• Apple is not playing big brother nor monitoring anyone.

This seems contrary to the WSJ article about iPhone location that just came out. That’s because no one is recognizing what they’re talking about – an iPhone. This mystical device has captured our attention since it’s inception in 2007 and since then, the public has had to continuously shift it’s view on what this device (and others like it – Android, etc.) are capable of. Whether we like it or not, the age of mobile is here, and in a big way. Mobile computing will continue it’s production of data – sensitive or not – and it’s up to us in the information security community to lead the public in the proper usage of these devices.

Critique Apple all you’d like. They’ve implemented Backup Encryption, Lock Passcodes, Sandbox’d Applications, and an Opt-In model that clearly doesn’t “big brother” users. These steps aren’t useless features, they’re there for a reason. If you’re not comfortable telling your Photos App your location, don’t allow it to. If you’re worried about your data (and you should be!) educate yourself and do something about it. Your data sits on your phone just as your credit card sits in your wallet. Protect it.

For better details on how to do this, please see my previous post.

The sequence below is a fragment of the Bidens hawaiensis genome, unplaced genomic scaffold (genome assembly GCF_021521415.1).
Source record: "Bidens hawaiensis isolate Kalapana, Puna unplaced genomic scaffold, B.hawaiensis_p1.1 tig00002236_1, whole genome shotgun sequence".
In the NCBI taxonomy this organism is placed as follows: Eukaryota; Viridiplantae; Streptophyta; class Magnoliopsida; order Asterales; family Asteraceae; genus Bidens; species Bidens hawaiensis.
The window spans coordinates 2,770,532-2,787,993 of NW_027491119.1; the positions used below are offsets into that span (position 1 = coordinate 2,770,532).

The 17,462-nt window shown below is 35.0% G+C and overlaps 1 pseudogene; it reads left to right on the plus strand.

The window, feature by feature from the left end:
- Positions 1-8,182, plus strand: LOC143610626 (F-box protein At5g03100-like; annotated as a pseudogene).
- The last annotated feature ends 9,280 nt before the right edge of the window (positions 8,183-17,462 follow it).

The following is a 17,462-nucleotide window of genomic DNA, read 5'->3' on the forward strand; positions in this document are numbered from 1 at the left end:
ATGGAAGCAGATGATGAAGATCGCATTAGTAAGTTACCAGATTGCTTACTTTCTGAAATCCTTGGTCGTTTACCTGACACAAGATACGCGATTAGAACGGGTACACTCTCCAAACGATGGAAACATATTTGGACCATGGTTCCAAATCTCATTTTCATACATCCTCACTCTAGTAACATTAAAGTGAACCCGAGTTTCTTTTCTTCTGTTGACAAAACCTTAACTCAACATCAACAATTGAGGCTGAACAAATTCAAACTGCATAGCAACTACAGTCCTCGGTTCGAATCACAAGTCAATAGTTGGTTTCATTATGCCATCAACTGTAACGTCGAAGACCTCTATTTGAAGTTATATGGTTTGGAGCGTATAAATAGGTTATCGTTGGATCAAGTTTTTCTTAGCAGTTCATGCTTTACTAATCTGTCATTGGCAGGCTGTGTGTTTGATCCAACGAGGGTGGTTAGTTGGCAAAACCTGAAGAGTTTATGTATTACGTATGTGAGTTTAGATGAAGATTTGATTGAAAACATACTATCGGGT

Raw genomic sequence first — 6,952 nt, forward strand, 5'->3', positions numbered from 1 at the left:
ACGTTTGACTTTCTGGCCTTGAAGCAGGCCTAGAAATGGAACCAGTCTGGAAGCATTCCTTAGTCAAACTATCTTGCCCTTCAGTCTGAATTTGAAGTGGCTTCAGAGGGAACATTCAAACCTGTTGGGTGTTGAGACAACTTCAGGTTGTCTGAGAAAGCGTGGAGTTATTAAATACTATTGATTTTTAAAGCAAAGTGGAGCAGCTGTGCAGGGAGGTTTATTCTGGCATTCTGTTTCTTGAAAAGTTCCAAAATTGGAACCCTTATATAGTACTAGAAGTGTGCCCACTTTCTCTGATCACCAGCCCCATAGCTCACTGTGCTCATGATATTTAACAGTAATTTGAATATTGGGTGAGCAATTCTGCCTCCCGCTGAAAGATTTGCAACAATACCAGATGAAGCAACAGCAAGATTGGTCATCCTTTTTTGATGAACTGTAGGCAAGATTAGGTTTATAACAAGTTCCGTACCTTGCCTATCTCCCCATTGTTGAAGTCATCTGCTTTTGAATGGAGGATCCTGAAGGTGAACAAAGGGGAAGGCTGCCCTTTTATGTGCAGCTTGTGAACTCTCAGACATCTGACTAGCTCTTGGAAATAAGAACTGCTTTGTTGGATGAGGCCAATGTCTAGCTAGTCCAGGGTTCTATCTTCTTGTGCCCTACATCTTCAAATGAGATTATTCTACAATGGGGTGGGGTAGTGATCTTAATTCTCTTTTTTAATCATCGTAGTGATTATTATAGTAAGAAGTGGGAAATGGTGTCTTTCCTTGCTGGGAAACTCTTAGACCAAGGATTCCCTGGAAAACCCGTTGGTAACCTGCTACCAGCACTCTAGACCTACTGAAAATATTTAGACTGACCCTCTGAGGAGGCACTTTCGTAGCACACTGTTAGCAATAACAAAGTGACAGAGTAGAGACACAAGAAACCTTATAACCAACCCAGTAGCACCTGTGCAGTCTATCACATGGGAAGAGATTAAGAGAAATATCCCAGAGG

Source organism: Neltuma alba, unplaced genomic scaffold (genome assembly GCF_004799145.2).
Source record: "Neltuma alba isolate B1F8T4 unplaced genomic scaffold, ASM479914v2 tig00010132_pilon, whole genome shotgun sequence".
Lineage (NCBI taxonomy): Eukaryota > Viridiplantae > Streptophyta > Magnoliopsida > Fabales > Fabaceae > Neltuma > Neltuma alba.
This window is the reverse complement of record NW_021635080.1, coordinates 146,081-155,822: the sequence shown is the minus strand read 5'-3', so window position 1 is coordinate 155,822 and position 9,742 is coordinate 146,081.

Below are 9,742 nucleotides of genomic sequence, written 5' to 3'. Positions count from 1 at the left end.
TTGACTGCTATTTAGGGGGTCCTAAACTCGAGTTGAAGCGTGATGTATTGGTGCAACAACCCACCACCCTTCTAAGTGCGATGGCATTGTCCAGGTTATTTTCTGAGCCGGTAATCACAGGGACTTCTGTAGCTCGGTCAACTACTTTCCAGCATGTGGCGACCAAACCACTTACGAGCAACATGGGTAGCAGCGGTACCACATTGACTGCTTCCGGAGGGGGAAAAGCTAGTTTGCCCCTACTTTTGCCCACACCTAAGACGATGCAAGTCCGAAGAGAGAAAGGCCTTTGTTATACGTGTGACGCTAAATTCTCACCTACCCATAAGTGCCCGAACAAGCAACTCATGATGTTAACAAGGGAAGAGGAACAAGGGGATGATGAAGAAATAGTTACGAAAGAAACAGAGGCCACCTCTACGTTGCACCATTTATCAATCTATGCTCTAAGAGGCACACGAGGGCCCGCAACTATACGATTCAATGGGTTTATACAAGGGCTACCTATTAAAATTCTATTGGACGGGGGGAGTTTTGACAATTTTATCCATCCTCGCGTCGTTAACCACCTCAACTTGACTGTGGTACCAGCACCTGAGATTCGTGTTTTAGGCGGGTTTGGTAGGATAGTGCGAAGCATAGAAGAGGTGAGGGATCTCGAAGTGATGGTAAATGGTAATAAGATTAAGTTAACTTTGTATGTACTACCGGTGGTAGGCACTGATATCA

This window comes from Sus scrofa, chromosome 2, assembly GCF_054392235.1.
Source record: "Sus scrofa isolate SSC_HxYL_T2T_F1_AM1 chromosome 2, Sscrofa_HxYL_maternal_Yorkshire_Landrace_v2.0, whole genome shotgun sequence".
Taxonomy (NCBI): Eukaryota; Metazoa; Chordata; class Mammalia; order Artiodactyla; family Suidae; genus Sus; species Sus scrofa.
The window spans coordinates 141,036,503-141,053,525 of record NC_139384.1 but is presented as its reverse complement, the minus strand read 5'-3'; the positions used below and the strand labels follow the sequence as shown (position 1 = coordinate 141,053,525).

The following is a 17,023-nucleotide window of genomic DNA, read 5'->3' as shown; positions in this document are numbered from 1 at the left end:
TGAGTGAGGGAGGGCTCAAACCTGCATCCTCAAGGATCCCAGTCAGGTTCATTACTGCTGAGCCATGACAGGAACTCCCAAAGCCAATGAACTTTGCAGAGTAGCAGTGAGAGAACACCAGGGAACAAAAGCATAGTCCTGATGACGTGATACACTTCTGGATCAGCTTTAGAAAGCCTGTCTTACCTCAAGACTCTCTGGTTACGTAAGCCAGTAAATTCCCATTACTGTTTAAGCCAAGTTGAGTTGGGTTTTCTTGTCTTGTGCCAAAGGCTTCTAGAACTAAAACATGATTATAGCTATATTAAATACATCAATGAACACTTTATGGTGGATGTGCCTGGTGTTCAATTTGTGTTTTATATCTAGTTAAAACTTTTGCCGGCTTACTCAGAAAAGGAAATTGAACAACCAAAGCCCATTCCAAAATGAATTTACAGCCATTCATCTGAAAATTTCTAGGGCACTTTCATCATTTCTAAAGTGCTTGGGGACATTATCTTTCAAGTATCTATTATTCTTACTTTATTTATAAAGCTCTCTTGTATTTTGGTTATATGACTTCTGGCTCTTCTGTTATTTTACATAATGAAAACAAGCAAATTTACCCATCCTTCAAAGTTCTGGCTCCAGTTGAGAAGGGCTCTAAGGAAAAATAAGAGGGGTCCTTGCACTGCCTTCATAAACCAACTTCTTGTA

3 New Thoughts on Mobile Location – A Follow up to Apple Location Tracking

Well, this has been an exciting 24 hours. I needed a break after a lack of sleep the previous night. I’m glad to see so much technical research being done now. Great work to everyone. I’ll begin linking interesting analysis through my Twitter feed as I come across it. You can follow me @alexlevinson.

Earlier today, Pete Warden and Alasdair Allan responded to me. I want to thank them for their words. I do not want to spill hate on them or their work. I wish them both the best in their ventures and would like to cross paths with them in San Francisco sometime. Fabulous work gentlemen.

What is Location Services?

I think several people have missed understanding how Location Services functions within an iOS device (and probably mobile in general) and the impact it has.The iPhone’s popularity comes from it’s human computer interaction. It’s smartphone capabilities are extended to the user in all sorts of unique and useful ways. Where am I? What’s Pizza Hut’s number? A smartphone has now replaced your fellow citizen for information. This data (or accessibility to determine) is fueling the movement in today’s digital world.One of those aspects as we know is Location Services, derived on the iPhone through this file, consolidated.db. This file acts as a hub of logging for geolocational information on the device. The various radios in the device log information to this database.When developing applications for an iOS device, you can access a series of libraries created by Apple to harness the capability of the phone. Why do you need these? Because your app runs in a “sandbox” — a jail cell for your application that prevents it from interacting with other applications or data on the device. This is a positive both for performance and security on the device. The “sandbox” design is not new to Apple. Unix and Linux systems have been jailing applications for years.